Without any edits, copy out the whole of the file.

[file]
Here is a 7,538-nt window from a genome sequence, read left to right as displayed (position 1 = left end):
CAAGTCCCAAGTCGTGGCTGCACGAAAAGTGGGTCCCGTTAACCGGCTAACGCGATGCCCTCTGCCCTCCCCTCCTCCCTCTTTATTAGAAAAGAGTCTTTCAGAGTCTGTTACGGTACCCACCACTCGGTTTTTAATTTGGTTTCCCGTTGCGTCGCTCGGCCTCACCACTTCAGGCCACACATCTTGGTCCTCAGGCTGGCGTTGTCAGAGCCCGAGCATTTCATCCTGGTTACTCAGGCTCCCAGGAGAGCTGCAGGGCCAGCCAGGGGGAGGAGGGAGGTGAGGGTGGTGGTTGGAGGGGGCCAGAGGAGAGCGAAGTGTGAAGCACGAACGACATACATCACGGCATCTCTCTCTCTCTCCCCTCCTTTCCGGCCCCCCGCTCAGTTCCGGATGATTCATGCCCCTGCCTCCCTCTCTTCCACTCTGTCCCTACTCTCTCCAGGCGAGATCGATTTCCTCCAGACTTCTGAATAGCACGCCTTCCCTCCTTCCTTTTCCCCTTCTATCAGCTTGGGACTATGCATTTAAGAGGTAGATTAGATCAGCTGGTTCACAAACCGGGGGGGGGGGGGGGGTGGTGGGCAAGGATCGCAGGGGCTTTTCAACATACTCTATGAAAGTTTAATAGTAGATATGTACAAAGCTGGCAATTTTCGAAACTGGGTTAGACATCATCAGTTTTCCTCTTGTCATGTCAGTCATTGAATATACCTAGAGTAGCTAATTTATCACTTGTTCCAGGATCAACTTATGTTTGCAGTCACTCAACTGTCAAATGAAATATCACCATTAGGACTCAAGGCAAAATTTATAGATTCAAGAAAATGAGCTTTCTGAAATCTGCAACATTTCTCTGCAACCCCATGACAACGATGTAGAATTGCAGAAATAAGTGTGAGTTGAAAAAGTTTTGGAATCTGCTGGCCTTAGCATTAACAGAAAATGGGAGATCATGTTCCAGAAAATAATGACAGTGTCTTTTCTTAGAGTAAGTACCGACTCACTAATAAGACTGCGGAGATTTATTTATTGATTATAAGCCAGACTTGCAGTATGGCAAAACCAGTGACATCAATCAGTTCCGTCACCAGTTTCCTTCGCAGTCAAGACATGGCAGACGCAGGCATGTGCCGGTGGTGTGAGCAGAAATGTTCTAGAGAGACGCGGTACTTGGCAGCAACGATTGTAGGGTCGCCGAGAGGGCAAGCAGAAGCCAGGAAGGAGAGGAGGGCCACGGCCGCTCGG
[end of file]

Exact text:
Here is a 7,538-nt window from a genome sequence, read left to right as displayed (position 1 = left end):
CAAGTCCCAAGTCGTGGCTGCACGAAAAGTGGGTCCCGTTAACCGGCTAACGCGATGCCCTCTGCCCTCCCCTCCTCCCTCTTTATTAGAAAAGAGTCTTTCAGAGTCTGTTACGGTACCCACCACTCGGTTTTTAATTTGGTTTCCCGTTGCGTCGCTCGGCCTCACCACTTCAGGCCACACATCTTGGTCCTCAGGCTGGCGTTGTCAGAGCCCGAGCATTTCATCCTGGTTACTCAGGCTCCCAGGAGAGCTGCAGGGCCAGCCAGGGGGAGGAGGGAGGTGAGGGTGGTGGTTGGAGGGGGCCAGAGGAGAGCGAAGTGTGAAGCACGAACGACATACATCACGGCATCTCTCTCTCTCTCCCCTCCTTTCCGGCCCCCCGCTCAGTTCCGGATGATTCATGCCCCTGCCTCCCTCTCTTCCACTCTGTCCCTACTCTCTCCAGGCGAGATCGATTTCCTCCAGACTTCTGAATAGCACGCCTTCCCTCCTTCCTTTTCCCCTTCTATCAGCTTGGGACTATGCATTTAAGAGGTAGATTAGATCAGCTGGTTCACAAACCGGGGGGGGGGGGGGGGTGGTGGGCAAGGATCGCAGGGGCTTTTCAACATACTCTATGAAAGTTTAATAGTAGATATGTACAAAGCTGGCAATTTTCGAAACTGGGTTAGACATCATCAGTTTTCCTCTTGTCATGTCAGTCATTGAATATACCTAGAGTAGCTAATTTATCACTTGTTCCAGGATCAACTTATGTTTGCAGTCACTCAACTGTCAAATGAAATATCACCATTAGGACTCAAGGCAAAATTTATAGATTCAAGAAAATGAGCTTTCTGAAATCTGCAACATTTCTCTGCAACCCCATGACAACGATGTAGAATTGCAGAAATAAGTGTGAGTTGAAAAAGTTTTGGAATCTGCTGGCCTTAGCATTAACAGAAAATGGGAGATCATGTTCCAGAAAATAATGACAGTGTCTTTTCTTAGAGTAAGTACCGACTCACTAATAAGACTGCGGAGATTTATTTATTGATTATAAGCCAGACTTGCAGTATGGCAAAACCAGTGACATCAATCAGTTCCGTCACCAGTTTCCTTCGCAGTCAAGACATGGCAGACGCAGGCATGTGCCGGTGGTGTGAGCAGAAATGTTCTAGAGAGACGCGGTACTTGGCAGCAACGATTGTAGGGTCGCCGAGAGGGCAAGCAGAAGCCAGGAAGGAGAGGAGGGCCACGGCCGCTCGG